2. Having no bloody clue what to do or what’s normal. Related to #1, but this can be so uncomfortable it gets its own entry. How do you do offerings? Do you even do offerings? How are you supposed to pray? Are you supposed to do something before meditating? Is it bad etiquette to do suchandsuch, or don’t They care? Am I supposed to hear gods and spirits in my head? Again, you might feel very lost, and these sorts of questions can make it very hard to even sort out a day-to-day practice.

3. Just feeling alone. You’re not the only Pagan in the world. You’re probably not the only Pagan in your area. You’re not the only person going through the troubles of the solitary. But you might feel like it. And having other people around who share the religion will remind you of that.

4. Missing out on the cultural nuances and the news. You can keep up with the religious politics and news pretty well online, I find. More about that later. But if you’ve never been in a meatworld community, you might not know how exactly, for example, a blót goes. You might not know the big names in your tradition. You might not know the people to avoid. You might not know how to pronounce a deity’s name because you’ve only ever read it.
Now that I’ve said all that, I’d also like to say that if you are solitary, and you find you need a hand, I recommend joining an online community if you haven’t already. This can alleviate a lot of your problems: needing to ask someone for advice, having questions about an experience, keeping up with the news, knowing the lay of the political land, &c.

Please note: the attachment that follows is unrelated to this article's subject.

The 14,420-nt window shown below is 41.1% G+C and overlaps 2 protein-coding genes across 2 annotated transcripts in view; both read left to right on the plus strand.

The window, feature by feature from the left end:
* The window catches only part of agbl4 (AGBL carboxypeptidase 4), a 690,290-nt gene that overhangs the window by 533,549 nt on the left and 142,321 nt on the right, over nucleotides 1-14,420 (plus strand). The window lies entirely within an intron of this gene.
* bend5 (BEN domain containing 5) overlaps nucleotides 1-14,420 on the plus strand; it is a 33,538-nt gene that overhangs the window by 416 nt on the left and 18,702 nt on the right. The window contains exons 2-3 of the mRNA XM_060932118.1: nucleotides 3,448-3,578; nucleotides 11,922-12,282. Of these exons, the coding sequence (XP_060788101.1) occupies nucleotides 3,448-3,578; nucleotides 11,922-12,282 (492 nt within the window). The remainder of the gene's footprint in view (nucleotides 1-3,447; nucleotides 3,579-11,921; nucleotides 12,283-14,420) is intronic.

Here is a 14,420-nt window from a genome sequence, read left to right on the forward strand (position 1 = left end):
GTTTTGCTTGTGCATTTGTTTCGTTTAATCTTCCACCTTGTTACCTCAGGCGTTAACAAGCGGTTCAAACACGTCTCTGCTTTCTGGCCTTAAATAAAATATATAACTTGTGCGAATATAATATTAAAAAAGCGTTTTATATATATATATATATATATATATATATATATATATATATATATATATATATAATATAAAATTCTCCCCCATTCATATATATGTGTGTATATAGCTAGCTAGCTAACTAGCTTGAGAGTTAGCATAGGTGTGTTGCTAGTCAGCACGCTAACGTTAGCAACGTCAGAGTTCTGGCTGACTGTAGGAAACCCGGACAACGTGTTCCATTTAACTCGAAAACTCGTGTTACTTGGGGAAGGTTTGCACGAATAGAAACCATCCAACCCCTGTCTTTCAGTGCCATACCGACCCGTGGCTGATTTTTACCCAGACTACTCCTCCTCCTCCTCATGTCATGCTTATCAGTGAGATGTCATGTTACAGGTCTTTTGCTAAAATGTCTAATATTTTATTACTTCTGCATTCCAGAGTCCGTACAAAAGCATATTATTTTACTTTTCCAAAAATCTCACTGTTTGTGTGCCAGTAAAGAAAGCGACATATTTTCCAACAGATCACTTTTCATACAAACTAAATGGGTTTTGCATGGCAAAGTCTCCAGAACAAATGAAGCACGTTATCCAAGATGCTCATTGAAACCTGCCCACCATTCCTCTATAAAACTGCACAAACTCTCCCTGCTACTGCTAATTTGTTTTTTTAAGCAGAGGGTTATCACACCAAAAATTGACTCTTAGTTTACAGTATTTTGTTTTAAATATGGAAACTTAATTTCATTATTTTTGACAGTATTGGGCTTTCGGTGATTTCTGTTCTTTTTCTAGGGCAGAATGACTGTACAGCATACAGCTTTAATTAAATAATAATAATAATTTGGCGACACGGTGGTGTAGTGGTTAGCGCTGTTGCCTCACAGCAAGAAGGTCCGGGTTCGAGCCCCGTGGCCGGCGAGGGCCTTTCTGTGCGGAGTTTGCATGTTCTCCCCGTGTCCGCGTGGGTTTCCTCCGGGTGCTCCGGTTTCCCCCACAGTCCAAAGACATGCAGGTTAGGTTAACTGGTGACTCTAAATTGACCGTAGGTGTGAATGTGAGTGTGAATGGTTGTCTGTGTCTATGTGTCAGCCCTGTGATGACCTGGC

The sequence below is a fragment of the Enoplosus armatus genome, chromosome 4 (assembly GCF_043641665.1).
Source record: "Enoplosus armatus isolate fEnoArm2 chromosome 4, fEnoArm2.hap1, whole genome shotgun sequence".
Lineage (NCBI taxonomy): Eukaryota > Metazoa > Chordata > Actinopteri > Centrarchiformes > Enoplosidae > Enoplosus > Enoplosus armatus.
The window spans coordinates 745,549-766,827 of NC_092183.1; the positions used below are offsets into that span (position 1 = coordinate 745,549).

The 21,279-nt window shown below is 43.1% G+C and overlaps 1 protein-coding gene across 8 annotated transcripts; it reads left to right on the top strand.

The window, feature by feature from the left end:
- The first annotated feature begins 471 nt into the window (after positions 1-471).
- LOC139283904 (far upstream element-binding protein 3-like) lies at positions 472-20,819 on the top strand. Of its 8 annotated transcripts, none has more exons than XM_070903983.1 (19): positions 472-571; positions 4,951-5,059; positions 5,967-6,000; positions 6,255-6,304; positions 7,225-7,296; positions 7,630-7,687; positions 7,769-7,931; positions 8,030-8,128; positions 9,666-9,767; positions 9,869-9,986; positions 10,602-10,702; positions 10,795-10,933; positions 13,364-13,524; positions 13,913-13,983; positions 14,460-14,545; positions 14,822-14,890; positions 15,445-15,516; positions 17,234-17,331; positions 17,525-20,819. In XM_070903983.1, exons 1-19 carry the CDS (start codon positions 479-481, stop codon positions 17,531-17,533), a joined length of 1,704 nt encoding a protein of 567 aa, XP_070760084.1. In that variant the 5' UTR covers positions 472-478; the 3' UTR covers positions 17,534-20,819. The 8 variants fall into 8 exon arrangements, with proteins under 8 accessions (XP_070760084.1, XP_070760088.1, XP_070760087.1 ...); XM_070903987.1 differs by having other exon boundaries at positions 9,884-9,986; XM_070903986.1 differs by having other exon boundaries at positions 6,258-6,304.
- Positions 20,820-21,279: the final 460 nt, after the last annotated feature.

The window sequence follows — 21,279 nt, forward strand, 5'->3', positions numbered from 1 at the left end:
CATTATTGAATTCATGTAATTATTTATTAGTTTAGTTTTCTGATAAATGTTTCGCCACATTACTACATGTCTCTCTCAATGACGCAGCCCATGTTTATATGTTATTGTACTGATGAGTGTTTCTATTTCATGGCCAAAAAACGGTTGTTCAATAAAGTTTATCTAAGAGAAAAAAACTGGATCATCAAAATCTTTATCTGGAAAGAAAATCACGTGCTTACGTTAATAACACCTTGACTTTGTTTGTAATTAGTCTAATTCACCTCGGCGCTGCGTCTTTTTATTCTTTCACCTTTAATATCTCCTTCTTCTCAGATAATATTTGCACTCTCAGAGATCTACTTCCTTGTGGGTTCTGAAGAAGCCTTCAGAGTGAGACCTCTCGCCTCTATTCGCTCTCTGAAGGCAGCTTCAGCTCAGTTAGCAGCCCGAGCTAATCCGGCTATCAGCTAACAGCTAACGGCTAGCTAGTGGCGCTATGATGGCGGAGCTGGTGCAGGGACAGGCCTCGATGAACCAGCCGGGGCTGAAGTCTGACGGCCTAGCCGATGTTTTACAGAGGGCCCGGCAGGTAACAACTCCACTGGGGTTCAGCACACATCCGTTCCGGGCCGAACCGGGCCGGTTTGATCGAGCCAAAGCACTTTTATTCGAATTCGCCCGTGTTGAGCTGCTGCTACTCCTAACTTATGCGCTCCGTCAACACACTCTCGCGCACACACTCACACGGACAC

If that’s not enough, you might try joining a group for your tradition or for more general Paganisms. Go there, meet people, ask questions, see if you like it. Get over the initial speedbumps you have and get your questions answered. At the end you can decide if it’s worth coming again, or if you’ve got all you need to feel comfortable being solitary.

As for deciding whether to be solitary or not, there are a lot of factors in choosing. Are you comfortable being on your own? Are you comfortable in a group, for that matter? Are you feeling stifled where you live because you can’t be open with your religion? Do you want more interaction? Is it safe for you to be more public with your identity? There may be other things for you to factor in, as well.